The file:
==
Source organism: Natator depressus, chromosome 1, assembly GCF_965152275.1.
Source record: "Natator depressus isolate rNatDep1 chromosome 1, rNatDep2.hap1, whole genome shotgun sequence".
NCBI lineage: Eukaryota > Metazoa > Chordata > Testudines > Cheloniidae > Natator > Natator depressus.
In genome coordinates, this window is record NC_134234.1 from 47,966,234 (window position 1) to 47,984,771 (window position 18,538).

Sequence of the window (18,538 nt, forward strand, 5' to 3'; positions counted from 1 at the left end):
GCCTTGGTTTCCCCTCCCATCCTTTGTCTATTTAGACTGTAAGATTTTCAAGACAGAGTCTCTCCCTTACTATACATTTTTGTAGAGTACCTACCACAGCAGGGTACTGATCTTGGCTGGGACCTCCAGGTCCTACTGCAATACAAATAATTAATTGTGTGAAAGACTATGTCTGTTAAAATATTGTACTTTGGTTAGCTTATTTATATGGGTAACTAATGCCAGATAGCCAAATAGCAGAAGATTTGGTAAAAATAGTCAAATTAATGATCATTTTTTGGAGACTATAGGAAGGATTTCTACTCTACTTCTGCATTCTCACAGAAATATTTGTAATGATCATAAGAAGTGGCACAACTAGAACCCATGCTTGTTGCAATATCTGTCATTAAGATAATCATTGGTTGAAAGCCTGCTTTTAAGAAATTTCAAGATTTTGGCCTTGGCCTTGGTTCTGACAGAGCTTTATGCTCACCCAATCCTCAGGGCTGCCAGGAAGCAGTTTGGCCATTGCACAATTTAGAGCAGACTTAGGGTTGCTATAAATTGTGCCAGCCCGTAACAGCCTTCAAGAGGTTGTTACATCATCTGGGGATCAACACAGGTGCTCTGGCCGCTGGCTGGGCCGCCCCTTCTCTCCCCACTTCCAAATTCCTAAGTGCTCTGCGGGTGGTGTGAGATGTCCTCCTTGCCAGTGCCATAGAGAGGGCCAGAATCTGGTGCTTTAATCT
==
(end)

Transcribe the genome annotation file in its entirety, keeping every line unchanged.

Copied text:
Source organism: Natator depressus, chromosome 1, assembly GCF_965152275.1.
Source record: "Natator depressus isolate rNatDep1 chromosome 1, rNatDep2.hap1, whole genome shotgun sequence".
NCBI lineage: Eukaryota > Metazoa > Chordata > Testudines > Cheloniidae > Natator > Natator depressus.
In genome coordinates, this window is record NC_134234.1 from 47,966,234 (window position 1) to 47,984,771 (window position 18,538).

Sequence of the window (18,538 nt, forward strand, 5' to 3'; positions counted from 1 at the left end):
GCCTTGGTTTCCCCTCCCATCCTTTGTCTATTTAGACTGTAAGATTTTCAAGACAGAGTCTCTCCCTTACTATACATTTTTGTAGAGTACCTACCACAGCAGGGTACTGATCTTGGCTGGGACCTCCAGGTCCTACTGCAATACAAATAATTAATTGTGTGAAAGACTATGTCTGTTAAAATATTGTACTTTGGTTAGCTTATTTATATGGGTAACTAATGCCAGATAGCCAAATAGCAGAAGATTTGGTAAAAATAGTCAAATTAATGATCATTTTTTGGAGACTATAGGAAGGATTTCTACTCTACTTCTGCATTCTCACAGAAATATTTGTAATGATCATAAGAAGTGGCACAACTAGAACCCATGCTTGTTGCAATATCTGTCATTAAGATAATCATTGGTTGAAAGCCTGCTTTTAAGAAATTTCAAGATTTTGGCCTTGGCCTTGGTTCTGACAGAGCTTTATGCTCACCCAATCCTCAGGGCTGCCAGGAAGCAGTTTGGCCATTGCACAATTTAGAGCAGACTTAGGGTTGCTATAAATTGTGCCAGCCCGTAACAGCCTTCAAGAGGTTGTTACATCATCTGGGGATCAACACAGGTGCTCTGGCCGCTGGCTGGGCCGCCCCTTCTCTCCCCACTTCCAAATTCCTAAGTGCTCTGCGGGTGGTGTGAGATGTCCTCCTTGCCAGTGCCATAGAGAGGGCCAGAATCTGGTGCTTTAATCT